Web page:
Men and Mental Health

Men and Mental Health

November is now known as Movember. Men let their facial hair grow to raise awareness of men's health issues and raise money for charity, usually in moustache form. As we're past the half way point, it's worth checking in with the men in our lives, and work out ways to continue having open and honest conversations about health.

I am blessed to be married to a man who will talk to me about everything. When we were first dating, long distance was tough on both of us, and the tears weren't just on my side. However, I know a good number of men who keep their emotions more closely guarded. So, here's a few ways we can better talk with the men around us.

Challenge Stereotypes

More than ever, we are aware of the gender stereotyping that we see around us. Boys are blue, girls are pink. Boys are action heroes, girls are princesses. Men are strong, stoic, bread winners and do not open up easily about mental health issues. Women are sociable, family focused, chatty and open up about their difficulties and challenges. Society is dealing with huge divides in terms of pay gaps, numbers of males vs females in various job sectors, power relationships and the #metoo campaign. It can be hard to feel comfortable showing parts of us that go against the norms in case people judge us or act differently around us. We can also get into the trap of comparing ourselves against those popular in the mainstream media, which can form unhelpful thinking patterns.
We need to remind our friends and family that it's OK to share about what they are going through and how they feel about it. Yet it's also about meeting people where they are at. Even as Christians, it can be hard to break the influence of society's messages about our identity. In our small groups is a great way to share and encourage open conversations. Smaller communities are a place where trust can be built, lives shared and issues understood and talked about. In the main church setting, it's important to keep things balanced in terms of events for men and women, such as: men and women's prayer, having men and women share their testimonies, utilising male and female leaders for pastoral support.
We normally open up more when we identify with the other person somehow, so we need to ensure that there are people men can identify with - other men.

Change the language

Words have a huge power over our lives. They can affect how we think, how we feel and even impact our future. We see this through advertising, how we label and define things, pass/fail, win/lose, get over it, man up.

Man Up. What does it even mean to man up?

In our society, I think it's a combination of things. Man Up = Take a moment, suppress all emotions, do 5 push ups quickly and smother yourself in old spice. Sometimes, we may talk to someone and say that we're struggling with stuff or feeling a bit low and their response is: 'Oh, just man up and get on with it. You'll be fine!' On one (small) hand, it might be the snap needed to shake off worries or make a change. On the other hand, it can be damaging. 'Man up', and related phrases, shut down the possibility of opening up emotionally. It says that men can't show weakness, that what they may be dealing with isn't important, that they can't fully express who they are and how they are feeling. It maintains the stereotypes explored above which force people into boxes that they may not fit into.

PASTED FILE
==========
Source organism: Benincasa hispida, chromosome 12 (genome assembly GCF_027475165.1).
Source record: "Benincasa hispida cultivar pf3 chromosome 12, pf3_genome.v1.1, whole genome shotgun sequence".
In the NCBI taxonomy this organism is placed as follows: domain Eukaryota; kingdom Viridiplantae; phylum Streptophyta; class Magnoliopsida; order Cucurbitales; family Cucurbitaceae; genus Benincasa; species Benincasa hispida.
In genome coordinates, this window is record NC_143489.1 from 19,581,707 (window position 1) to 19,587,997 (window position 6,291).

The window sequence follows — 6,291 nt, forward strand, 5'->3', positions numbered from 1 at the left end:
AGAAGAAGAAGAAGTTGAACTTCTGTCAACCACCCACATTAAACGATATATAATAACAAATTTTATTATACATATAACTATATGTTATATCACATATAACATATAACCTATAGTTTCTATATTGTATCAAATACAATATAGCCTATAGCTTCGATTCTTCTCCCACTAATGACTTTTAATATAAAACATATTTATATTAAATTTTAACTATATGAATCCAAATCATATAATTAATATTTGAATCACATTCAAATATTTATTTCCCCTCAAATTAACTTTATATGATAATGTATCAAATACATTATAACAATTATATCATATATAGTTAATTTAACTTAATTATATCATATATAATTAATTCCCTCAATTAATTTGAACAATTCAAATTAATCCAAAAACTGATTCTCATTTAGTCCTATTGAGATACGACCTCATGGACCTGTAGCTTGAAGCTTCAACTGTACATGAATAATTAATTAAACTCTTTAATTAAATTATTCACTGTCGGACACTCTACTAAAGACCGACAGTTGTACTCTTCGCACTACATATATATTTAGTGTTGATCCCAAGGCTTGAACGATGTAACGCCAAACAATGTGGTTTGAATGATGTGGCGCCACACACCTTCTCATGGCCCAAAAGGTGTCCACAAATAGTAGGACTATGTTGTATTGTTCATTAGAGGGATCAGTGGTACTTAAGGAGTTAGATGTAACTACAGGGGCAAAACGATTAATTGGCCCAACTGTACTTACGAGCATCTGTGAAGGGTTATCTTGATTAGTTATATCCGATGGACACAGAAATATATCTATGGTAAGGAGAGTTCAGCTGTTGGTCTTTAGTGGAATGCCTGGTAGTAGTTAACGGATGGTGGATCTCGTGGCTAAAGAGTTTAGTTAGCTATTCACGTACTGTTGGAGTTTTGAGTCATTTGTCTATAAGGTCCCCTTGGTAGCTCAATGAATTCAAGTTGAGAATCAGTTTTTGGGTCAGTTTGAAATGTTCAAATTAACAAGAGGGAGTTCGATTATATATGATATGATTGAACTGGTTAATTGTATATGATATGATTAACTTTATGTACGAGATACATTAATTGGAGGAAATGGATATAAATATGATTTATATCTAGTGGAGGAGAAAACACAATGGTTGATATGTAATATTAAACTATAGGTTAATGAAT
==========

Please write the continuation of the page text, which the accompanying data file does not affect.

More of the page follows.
My first principle in having a conversation is to listen. If we can hear and understand what people are saying to us, then it gives us time to assess what they need to hear back. Do they need some encouragement, some prayer? Do they need signposting to other support or just recognition of what they are dealing with and how it is making them feeling? Listening stops us from trying to 'fix' what may not be broken.

Create Space

Some of the stereotypes around gender share truths with how men and women think. We vary in how we take in and process information, and therefore make decisions. It is believed that men will go for the primary message and are more task orientated, whereas women will use more types of information to make a decision. This may help explain why women are more comfortable talking through different options and men want to get on with the final thing.

If this is the case, it is important that we create space for men to process how they are feeling, without overloading them with lots of information. It may be that conversations happen during an activity, such as going for a run or playing sport. Men in Sheds has increased in popularity over the last few years, with spaces being created for men to learn new skills, meet people and converse. Even if this cannot be offered as part of church events, it is important to know what is available in your area to provide as an alternate. In small groups, this may include taking a week each month to socialise together, or having some time for food together or playing games. Making time to deepen relationships so that people feel OK to share.
At home, I have found that we chat about the day more making dinner than we do just after he has come through the door. I am still learning, but getting better at waiting and not asking too much straight away.

With all these things, it's about not rushing in and seeing what works. We are all uniquely and wonderfully made, and so what works for my husband may not work for you. Find people you trust to help you be real and true to yourself.

Help and more information can be found here:
Men's Health Forum
Time to Change